Natural disasters can damage your property. In 2014 alone, the US states incurred losses of $2.9 billion due to natural disasters. Whether you own a rental property or renting one, you should know about the property laws to understand your rights.
Over the length of the lease period, tenants are obliged to pay their rents on time, or else the landlords can enforce late charges or even evict the property. However, in case of natural disasters such as floods, earthquakes, and storms, the laws may vary.
Here’s what you should do after any natural disaster:
Get in Touch with the Tenants
As soon as you know of a natural disaster, you should contact your tenants. Ask them whether they’re fine and also discuss the condition of the property. If they are on the property, it’ll be easier for them to give you an overview of the damages. But if they are away, ask them if the roads are clear and it’s safe to visit the property.
Inspect your rental property thoroughly and then acquire the services of repair workers to restore it. If your property is insured, contact the insurance provider at the earliest.
During the entire procedure, keep the tenants in the loop. Let them know when you intend to address the issues and how long it’ll take.
Review the Lease Contract
Before any tenant rents your property, it’s a must to sign a lease contract. This agreement highlights the rights of renters as well as the property owners during any natural disaster. It’ll guide you about the repair costs you’re responsible for.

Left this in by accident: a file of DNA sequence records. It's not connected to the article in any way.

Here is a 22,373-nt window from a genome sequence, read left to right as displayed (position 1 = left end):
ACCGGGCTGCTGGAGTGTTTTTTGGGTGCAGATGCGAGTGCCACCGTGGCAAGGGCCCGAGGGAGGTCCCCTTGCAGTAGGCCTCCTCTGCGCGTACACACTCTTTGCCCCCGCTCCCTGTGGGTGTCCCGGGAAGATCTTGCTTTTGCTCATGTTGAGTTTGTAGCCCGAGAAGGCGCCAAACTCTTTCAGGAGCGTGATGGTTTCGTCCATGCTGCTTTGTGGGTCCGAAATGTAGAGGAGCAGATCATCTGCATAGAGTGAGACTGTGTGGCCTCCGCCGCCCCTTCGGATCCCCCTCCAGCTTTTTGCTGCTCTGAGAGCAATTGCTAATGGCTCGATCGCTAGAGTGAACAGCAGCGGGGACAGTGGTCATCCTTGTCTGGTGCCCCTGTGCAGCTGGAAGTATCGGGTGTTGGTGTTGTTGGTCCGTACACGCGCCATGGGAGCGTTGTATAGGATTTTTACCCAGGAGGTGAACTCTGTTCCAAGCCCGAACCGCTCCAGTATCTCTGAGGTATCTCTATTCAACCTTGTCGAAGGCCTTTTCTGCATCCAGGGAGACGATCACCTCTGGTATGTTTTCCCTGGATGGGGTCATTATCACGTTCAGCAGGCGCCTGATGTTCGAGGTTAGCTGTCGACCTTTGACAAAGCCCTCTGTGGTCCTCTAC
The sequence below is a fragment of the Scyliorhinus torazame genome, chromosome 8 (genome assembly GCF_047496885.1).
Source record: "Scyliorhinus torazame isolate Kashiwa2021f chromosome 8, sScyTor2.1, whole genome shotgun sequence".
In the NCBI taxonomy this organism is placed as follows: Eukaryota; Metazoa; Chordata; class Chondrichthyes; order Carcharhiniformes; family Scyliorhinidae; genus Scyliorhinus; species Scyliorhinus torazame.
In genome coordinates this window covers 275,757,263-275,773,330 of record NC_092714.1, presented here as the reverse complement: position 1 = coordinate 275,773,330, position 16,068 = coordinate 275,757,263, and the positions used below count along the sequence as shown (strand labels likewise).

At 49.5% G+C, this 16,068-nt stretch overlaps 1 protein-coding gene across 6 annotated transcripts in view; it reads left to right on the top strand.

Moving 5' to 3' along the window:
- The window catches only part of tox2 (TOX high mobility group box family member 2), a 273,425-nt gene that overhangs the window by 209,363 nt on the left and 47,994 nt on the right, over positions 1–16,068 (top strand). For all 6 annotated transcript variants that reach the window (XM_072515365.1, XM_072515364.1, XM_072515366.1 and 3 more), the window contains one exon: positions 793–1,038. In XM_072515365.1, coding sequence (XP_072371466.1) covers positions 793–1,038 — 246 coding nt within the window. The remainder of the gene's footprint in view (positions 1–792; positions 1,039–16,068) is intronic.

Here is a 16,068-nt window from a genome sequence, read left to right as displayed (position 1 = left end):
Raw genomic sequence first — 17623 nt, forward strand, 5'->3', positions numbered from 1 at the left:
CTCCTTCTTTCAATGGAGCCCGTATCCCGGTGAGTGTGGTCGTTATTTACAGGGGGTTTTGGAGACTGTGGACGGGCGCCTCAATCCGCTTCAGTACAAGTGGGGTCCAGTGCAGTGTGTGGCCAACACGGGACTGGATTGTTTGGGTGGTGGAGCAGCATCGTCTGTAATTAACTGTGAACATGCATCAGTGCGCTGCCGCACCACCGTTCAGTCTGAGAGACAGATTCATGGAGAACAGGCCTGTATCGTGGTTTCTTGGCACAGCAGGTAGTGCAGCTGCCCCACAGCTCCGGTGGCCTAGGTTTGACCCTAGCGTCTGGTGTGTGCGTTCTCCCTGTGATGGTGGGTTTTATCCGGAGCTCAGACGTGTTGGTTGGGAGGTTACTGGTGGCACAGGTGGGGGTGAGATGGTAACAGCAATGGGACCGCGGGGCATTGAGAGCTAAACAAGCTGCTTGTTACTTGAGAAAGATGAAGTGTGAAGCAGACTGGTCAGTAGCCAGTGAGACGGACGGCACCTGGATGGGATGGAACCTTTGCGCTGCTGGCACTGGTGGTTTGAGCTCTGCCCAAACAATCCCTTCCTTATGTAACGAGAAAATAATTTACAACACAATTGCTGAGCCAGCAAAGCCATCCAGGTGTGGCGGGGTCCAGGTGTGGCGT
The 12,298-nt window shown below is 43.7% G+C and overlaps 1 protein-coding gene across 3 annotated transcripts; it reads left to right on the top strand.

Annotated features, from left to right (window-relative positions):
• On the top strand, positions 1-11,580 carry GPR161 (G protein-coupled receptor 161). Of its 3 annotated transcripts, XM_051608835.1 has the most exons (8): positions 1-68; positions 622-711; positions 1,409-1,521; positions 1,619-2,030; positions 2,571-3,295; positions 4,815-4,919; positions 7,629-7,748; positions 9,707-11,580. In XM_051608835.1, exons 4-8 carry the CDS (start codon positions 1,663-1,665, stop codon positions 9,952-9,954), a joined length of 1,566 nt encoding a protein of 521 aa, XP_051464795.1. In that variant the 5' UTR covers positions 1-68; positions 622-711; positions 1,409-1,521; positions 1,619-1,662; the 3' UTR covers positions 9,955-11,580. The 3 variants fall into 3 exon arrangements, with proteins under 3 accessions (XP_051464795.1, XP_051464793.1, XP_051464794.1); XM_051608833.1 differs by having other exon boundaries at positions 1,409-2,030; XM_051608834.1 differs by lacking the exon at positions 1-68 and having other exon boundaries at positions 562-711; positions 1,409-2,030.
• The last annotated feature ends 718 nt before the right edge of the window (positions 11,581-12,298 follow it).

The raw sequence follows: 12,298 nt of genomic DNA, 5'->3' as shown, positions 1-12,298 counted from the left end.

Aside from checking the lease agreement, don’t forget to go through the property laws in your state. This way, you’ll be able to better understand your legal rights as a property owner and avoid facing legal consequences down the line.
Take Matter in Your Hands
When it comes to inspecting the property and addressing the repairs, some property owners allow the tenants to manage the tasks on their own. They can acquire the services of repair professionals, whereas the landlords pay for the expenses.
Although it can help you save efforts and time, it’s in your best interest to keep the matters in your own hands. You can hire any house repair service of your choice and decide on the damages that need to be addressed.
Collect the Rent
The tenants are liable to pay the rent despite the damages to the property due to any natural disaster. However, if the lease agreement doesn’t include this condition, you may need to find out the local laws regarding the rent payment.
You can even charge a late fee if the tenants fail to pay your rent in time. But it’s up to you to waive the charges in order to facilitate your tenants.
Prevent Potential Damages to the Property
No one can predict the natural disasters and the issues they bring along. But it doesn’t mean you can’t take preventive measures to reduce their impacts. Install hurricane resistant windows and hurricane shutters to protect your house from potential damages.
If you’ve received the warnings of floods by the local authorities, stock sandbags. They will help you divert the flow of water away from your home and keep the risks at bay.
Natural disasters can strike anytime, endangering your life and damaging your property. You should take measures to control the impacts of any disaster as well as understand the local laws about the responsibilities of tenants and landlords during a natural disaster. Make sure the lease agreement contains the rights of renters and property owners so as to avoid any legal issues later.